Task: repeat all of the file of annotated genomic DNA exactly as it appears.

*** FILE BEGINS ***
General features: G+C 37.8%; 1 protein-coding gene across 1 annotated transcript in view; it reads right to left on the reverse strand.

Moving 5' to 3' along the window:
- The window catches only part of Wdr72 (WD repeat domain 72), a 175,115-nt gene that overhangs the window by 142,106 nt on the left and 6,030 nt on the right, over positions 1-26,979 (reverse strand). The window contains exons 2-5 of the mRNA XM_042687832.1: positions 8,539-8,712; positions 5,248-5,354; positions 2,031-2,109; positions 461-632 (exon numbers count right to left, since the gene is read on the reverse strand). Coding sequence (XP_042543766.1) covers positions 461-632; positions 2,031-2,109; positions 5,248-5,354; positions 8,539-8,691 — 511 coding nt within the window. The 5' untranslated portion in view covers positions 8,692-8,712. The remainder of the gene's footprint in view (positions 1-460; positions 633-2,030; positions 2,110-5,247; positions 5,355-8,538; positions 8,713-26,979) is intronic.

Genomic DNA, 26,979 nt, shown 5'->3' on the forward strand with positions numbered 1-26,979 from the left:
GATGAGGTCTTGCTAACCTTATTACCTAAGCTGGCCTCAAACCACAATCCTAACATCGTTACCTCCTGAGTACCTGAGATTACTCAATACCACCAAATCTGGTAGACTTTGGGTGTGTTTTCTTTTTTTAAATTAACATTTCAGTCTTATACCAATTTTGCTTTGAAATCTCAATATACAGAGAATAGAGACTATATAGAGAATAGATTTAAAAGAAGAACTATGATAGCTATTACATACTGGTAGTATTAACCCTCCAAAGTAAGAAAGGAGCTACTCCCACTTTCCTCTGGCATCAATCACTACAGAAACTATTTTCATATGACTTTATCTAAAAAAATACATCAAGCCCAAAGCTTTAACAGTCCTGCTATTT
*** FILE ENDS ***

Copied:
General features: G+C 37.8%; 1 protein-coding gene across 1 annotated transcript in view; it reads right to left on the reverse strand.

Moving 5' to 3' along the window:
- The window catches only part of Wdr72 (WD repeat domain 72), a 175,115-nt gene that overhangs the window by 142,106 nt on the left and 6,030 nt on the right, over positions 1-26,979 (reverse strand). The window contains exons 2-5 of the mRNA XM_042687832.1: positions 8,539-8,712; positions 5,248-5,354; positions 2,031-2,109; positions 461-632 (exon numbers count right to left, since the gene is read on the reverse strand). Coding sequence (XP_042543766.1) covers positions 461-632; positions 2,031-2,109; positions 5,248-5,354; positions 8,539-8,691 — 511 coding nt within the window. The 5' untranslated portion in view covers positions 8,692-8,712. The remainder of the gene's footprint in view (positions 1-460; positions 633-2,030; positions 2,110-5,247; positions 5,355-8,538; positions 8,713-26,979) is intronic.

Genomic DNA, 26,979 nt, shown 5'->3' on the forward strand with positions numbered 1-26,979 from the left:
GATGAGGTCTTGCTAACCTTATTACCTAAGCTGGCCTCAAACCACAATCCTAACATCGTTACCTCCTGAGTACCTGAGATTACTCAATACCACCAAATCTGGTAGACTTTGGGTGTGTTTTCTTTTTTTAAATTAACATTTCAGTCTTATACCAATTTTGCTTTGAAATCTCAATATACAGAGAATAGAGACTATATAGAGAATAGATTTAAAAGAAGAACTATGATAGCTATTACATACTGGTAGTATTAACCCTCCAAAGTAAGAAAGGAGCTACTCCCACTTTCCTCTGGCATCAATCACTACAGAAACTATTTTCATATGACTTTATCTAAAAAAATACATCAAGCCCAAAGCTTTAACAGTCCTGCTATTT